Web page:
Lee insists Grand Canal project has been abandoned

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Lee insists Grand Canal project has been abandoned

President Lee Myung-bak said yesterday that he will not push forward the construction of a cross-country grand canal during his term of office, in an attempt to end the controversy and focus the administration’s energy on other programs.

The public had not shown much support for the idea, which was one of Lee’s key election pledges in 2007.

In his radio address to the nation, aired yesterday morning, Lee said he had envisioned the construction of the 540-kilometer (335.5-mile) canal connecting Seoul and Busan when he was a businessman, long before his political career began.

“As a matter of fact, in 1996 when I served as a lawmaker in the 15th National Assembly, I proposed to the government that the grand waterway be constructed at all costs. Thus, the project became the centerpiece of my presidential campaign pledges,” Lee said.

“Despite all this, I made myself clear that I would not pursue the Grand Waterway Project unless it was backed by a public consensus. That is because I knew there would be a risk of it emerging as a politically contentious issue causing a split in public opinion.”

Lee said his administration currently has no plan to connect the Han and Nakdong rivers, the core of the Grand Canal project.

“The project will not be initiated during my term of office,” he said.

However, Lee said his administration will push ahead with another contentious plan, known as the Four Rivers Restoration Project.

“We cannot afford to leave our rivers, one of the most important resources in the 21st century, as they now are,” he said.

Lee admitted that many people have cast doubt about the four-rivers program, calling it the Grand Canal project in disguise.

The president said many people have also taken issue with the four-rivers project, believing that the 20 trillion won ($15.5 billion) budget will only benefit construction companies.

Revealing his frustration with the public’s mistrust of his administration, Lee insisted the four-rivers program will significantly benefit the nation.

To promote the message, the administration has been showing a 90-second advertisement at the country’s 52 major theaters since June 25.

Lawmakers were split over Lee’s decision to shelve the canal project during his term.

“The president has put a full stop on the contentious election pledge because he wanted to unite the nation instead of continuing wasteful debates,” said Grand National Party spokesman Yoon Sang-hyun.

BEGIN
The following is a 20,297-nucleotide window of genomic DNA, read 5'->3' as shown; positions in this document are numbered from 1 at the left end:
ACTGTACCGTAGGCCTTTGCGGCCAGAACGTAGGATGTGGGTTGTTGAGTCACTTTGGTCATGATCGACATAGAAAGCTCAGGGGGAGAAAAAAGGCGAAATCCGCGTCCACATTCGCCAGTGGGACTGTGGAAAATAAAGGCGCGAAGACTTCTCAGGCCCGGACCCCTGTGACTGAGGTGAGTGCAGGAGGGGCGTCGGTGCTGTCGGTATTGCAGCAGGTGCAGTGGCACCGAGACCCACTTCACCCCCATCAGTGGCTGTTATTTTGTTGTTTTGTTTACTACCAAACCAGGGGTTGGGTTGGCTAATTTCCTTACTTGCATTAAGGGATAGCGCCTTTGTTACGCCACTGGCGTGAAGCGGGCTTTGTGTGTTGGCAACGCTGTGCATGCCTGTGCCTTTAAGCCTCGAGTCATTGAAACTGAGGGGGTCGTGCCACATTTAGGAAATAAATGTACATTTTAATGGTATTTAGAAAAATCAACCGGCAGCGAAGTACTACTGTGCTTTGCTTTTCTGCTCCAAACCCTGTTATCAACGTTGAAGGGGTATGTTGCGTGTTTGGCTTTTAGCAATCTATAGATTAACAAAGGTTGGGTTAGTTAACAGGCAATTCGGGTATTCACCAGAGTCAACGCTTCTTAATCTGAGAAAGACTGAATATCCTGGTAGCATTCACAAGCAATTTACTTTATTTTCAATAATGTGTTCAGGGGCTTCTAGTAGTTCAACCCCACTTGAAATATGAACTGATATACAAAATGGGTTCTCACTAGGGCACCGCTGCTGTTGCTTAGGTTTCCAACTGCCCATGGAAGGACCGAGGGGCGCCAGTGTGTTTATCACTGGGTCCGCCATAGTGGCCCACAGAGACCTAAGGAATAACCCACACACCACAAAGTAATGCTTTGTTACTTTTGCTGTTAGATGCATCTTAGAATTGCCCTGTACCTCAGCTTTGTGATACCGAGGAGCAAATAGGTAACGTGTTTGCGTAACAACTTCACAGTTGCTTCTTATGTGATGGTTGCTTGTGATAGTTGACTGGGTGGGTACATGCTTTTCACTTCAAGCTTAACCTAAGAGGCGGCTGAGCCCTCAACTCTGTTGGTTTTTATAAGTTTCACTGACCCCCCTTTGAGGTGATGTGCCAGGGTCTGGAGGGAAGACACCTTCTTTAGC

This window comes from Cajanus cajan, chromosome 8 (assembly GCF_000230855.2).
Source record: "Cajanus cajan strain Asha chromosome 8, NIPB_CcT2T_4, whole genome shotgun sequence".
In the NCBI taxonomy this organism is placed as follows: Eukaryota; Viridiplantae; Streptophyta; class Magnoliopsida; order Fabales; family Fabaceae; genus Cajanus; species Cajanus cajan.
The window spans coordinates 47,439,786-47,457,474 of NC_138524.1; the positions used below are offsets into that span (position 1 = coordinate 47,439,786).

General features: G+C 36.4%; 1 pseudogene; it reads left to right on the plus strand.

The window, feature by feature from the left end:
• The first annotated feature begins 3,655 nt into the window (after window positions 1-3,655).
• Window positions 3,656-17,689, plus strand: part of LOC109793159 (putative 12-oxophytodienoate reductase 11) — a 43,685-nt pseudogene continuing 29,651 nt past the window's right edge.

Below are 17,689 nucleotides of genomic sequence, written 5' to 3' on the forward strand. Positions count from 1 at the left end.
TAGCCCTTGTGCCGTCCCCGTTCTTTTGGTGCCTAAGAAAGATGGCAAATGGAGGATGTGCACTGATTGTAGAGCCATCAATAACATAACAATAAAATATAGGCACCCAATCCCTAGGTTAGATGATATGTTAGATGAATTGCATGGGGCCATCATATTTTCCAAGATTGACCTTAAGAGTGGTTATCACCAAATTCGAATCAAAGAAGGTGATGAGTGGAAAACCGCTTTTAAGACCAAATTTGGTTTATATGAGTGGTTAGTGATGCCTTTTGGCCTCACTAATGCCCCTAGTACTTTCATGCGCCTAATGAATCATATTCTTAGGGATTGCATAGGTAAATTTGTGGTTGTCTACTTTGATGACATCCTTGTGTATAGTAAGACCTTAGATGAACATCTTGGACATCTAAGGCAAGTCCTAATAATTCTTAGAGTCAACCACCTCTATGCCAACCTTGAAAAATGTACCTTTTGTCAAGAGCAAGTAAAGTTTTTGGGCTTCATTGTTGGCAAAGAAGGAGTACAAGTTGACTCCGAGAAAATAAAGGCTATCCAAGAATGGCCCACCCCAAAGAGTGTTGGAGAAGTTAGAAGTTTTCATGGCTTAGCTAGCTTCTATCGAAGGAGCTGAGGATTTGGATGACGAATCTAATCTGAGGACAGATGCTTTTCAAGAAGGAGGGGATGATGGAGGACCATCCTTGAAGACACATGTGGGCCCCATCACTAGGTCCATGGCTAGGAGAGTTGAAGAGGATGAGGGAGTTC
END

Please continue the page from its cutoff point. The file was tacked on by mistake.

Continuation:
Democratic Party spokesman Noh Young-min said the party welcomes Lee’s decision, but urged Lee to give up the four-rivers project as well.

DP Chairman Chung Sye-kyun said the four-rivers programs should only cost around 1 trillion won a year, but he believes 30 trillion won is nearer the mark, which would be a waste of taxpayers’ money.

Environmentalists and liberal activists also urged Lee to scrap the four-rivers program as well.

Lee gave up connecting rivers with a canal, while some conservative groups opposed Lee’s decision to abandon a key election pledge.

“Lee’s decision sounds like he will not link the Han and Nakdong rivers, but he will continue other construction works at all rivers,” said Lee Cheol-jae, an official of the Korean Federation for Environmental Movement. “That’s no different to the canal program and it will eventually kill all rivers.”

The activist urged the president to thoroughly study the economic and environmental impact of the four-rivers program and discuss the plan with the public before pushing forward construction.

Conservatives disagreed with the decision to drop the canal plan.

“[Lee] should know better than anyone about the economic benefits that the canal project will bring about,” said Jo Seong-jin, head of the Korea Grand Canal Forum.

“We have supported the project not because we supported President Lee, but because the plan was great.”

By Ser Myo-ja [myoja@joongang.co.kr]

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